Early Tuesday morning (November 16), the International Space Station (ISS) crew of seven woke up in alarm. During the tests of the Russian rocket, the newly decommissioned Cosmos satellite (Cosmos) shattered into more than 1,500 pieces of space debris, some of which were close enough to the ISS, which required preparation for an emergency collision.
According to NASA, four Americans, one German and two Russian astronauts aboard the station were ordered to hide in the transport capsules that took them to the ISS, while the station passed the debris cloud several times.
In the end, Tuesday ended with no reports of damage or injury aboard the ISS, but the crew's precautions - and NASA's stern response to Russia - were far from overreacting. Space debris like that generated by the destruction of Cosmos can travel at more than 17,500 miles per hour (28,000 km /h), NASA says, and even a pea-sized piece of metal could become a potentially deadly rocket. in low orbit conditions. (By comparison, a typical bullet fired from an AR-15 rifle travels at just over 2,200 mph or 3,500 km /h.)
“It doesn't take a very big hole to blow up a space station,” said John Crassidis, Professor Emeritus of SUNY at the University of Buffalo in New York, who is working with NASA to monitor space debris.
Indeed, a hole just 0.5 inches (1.3 centimeters) wide could cause irreparable structural damage that could wipe out the space station entirely, Crassidis said.
This is a serious concern, Crassidis said, as the amount of orbital debris - or "space debris" - around the Earth has grown exponentially over the past 60 years. NASA is currently tracking over 27,000 large debris in orbit and is using computer models to estimate the position of millions of smaller pieces of debris that are too small to be seen.
According to Crassidis, if a piece of space debris has a greater than 1 in 10,000 chance of colliding with a passing satellite or spacecraft, NASA uses evasive maneuvers to physically remove the threatened ship. He added that this is a tricky balance, as moving a satellite out of the path of one piece of debris could inadvertently send it into the path of another piece of debris — such is the scale of the mess.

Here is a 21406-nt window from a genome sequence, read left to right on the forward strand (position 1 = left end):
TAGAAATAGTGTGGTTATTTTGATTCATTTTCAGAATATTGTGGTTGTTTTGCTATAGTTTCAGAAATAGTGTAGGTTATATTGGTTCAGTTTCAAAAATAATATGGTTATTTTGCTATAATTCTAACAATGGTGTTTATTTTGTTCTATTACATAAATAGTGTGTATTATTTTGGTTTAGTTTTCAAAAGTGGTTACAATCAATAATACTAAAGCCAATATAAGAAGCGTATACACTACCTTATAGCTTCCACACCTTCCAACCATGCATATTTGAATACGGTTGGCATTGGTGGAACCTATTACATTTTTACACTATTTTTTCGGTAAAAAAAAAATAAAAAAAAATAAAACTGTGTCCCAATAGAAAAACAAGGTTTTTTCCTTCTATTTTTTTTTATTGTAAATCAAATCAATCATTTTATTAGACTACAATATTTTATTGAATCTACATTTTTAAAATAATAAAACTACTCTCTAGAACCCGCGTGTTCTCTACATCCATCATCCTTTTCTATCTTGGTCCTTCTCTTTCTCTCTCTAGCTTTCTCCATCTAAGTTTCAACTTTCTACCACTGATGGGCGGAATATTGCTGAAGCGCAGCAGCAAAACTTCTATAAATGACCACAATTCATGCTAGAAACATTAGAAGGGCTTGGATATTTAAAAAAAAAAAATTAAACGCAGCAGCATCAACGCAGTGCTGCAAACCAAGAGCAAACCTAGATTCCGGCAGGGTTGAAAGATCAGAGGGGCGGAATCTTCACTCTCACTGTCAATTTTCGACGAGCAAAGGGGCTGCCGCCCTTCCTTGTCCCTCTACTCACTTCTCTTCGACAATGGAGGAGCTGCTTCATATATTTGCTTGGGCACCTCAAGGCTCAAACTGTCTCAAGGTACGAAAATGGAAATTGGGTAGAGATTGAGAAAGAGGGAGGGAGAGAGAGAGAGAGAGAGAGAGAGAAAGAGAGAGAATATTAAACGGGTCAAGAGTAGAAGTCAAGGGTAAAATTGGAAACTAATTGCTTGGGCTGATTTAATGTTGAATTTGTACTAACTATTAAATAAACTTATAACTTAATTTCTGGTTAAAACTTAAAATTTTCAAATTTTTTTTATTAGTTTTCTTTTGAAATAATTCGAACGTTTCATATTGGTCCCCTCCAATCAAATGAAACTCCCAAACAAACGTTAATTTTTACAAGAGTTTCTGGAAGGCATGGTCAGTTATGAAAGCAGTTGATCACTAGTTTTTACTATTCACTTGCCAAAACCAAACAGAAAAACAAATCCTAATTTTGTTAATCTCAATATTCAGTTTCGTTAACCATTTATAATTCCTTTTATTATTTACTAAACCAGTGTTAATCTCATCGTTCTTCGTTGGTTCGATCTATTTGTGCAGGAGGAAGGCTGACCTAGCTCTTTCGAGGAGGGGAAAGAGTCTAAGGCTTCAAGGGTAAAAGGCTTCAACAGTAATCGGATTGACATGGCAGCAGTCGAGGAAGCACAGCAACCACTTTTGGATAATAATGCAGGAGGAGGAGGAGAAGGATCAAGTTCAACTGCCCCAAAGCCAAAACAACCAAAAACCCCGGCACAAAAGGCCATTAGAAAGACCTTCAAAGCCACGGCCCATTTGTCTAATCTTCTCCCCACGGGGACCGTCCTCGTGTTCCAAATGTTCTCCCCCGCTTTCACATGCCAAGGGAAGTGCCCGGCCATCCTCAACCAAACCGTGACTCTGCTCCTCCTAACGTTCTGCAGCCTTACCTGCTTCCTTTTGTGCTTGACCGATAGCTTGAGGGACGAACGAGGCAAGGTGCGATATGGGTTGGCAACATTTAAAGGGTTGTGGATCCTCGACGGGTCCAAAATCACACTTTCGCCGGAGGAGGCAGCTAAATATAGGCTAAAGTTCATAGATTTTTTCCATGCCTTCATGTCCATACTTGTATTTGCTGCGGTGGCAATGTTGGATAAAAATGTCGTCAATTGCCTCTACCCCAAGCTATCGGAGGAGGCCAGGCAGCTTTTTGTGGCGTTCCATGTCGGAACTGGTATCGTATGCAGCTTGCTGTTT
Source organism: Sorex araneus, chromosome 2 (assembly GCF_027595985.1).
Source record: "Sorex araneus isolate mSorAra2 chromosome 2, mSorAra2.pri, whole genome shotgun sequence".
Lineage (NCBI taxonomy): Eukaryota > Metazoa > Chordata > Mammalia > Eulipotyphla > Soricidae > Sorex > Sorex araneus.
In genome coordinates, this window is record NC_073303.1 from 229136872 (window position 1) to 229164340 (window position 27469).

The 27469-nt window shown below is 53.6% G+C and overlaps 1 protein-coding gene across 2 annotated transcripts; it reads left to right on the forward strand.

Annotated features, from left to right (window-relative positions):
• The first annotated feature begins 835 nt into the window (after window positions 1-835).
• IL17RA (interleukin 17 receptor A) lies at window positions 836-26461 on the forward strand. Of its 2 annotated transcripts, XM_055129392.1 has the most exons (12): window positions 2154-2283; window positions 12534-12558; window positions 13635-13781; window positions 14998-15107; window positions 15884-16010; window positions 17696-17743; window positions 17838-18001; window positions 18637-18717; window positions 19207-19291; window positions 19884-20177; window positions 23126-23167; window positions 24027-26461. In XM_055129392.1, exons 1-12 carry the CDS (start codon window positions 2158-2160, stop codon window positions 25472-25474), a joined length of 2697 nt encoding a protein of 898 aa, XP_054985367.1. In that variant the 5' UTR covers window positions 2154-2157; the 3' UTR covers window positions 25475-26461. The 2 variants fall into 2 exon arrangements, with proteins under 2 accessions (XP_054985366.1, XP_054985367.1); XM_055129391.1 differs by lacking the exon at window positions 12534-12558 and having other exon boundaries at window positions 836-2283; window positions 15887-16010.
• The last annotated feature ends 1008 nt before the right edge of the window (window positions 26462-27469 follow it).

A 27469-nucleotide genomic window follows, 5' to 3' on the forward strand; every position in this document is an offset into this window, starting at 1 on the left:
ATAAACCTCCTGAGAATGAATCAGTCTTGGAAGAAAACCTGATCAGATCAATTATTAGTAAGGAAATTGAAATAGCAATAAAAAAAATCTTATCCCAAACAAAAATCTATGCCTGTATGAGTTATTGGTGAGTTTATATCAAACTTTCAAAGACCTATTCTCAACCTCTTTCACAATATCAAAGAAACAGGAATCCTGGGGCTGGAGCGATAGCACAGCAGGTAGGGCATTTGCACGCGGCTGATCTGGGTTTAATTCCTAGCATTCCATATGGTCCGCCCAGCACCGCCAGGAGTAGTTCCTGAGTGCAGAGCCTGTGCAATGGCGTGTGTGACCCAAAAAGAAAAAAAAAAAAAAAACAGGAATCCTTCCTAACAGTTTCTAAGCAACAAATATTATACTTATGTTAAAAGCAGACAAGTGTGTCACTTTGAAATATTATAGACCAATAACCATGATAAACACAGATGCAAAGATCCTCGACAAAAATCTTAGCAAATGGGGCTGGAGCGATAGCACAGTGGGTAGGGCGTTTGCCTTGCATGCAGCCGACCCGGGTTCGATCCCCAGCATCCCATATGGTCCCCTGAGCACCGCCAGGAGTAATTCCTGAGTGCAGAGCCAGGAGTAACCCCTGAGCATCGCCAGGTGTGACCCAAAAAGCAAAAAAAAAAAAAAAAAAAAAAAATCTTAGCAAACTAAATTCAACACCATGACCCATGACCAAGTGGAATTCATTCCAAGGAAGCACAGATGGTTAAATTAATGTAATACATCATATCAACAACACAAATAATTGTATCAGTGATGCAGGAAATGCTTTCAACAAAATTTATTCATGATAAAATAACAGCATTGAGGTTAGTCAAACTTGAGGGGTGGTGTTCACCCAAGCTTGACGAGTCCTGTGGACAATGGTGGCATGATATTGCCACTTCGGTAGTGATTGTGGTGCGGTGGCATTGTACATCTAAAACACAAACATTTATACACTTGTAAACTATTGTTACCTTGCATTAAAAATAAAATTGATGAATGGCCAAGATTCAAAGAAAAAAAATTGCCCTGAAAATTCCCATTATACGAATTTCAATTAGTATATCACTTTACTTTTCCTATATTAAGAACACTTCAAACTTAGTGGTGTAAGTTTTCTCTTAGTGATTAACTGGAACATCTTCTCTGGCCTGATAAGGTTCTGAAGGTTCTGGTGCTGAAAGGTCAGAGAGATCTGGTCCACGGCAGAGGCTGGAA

Since 1999, the ISS has changed course 25 times to avoid known debris. According to NASA, to protect the station from smaller debris, the spacecraft is covered with more than 100 shockproof shields, known as Whipple Shields, which serve as “sacrificial bumpers” to receive incoming impacts instead of the ISS wall.
Multiple dents on the outside of the ISS indicate that debris has previously entered the station. In June 2021, debris even blew a hole in one of the station's manipulators, a metal apparatus only 14 inches (35 cm) in diameter. Fortunately, the damage was very minor and the equipment resumed operation immediately.
However, if the ISS itself is well protected from the approaching small debris, the astronauts who maintain it are not protected - and this is the biggest risk. According to Crassidis, even a collision with the smallest piece of orbital debris could instantly kill an astronaut working outside the ISS during a spacewalk. "Space suits are not protected at all," Crassidis said. “Imagine that a ball is flying at you at a speed of 17,000 miles per hour (27,000 km /h) - it will pierce you like a bullet.”
Unfortunately, added Krassidis, there are no international laws prohibiting countries from testing missiles in low orbit, such as the one Russia has just conducted. He fears that the astronaut could be seriously injured or even killed before the world takes the issue of space debris seriously.
While the immediate danger to the ISS from the Russian rocket test is now over, the debris from the explosion could remain dangerous for many or even decades, said Tim Florer, head of the European Space Agency's (ESA) Space Debris Administration. Satellites will almost certainly have to take evasive measures to stay clear of the debris cloud, and the ISS continues to pass it every 90 minutes. "NASA will keep an eye on the debris cloud as closely as possible," Crassidis said.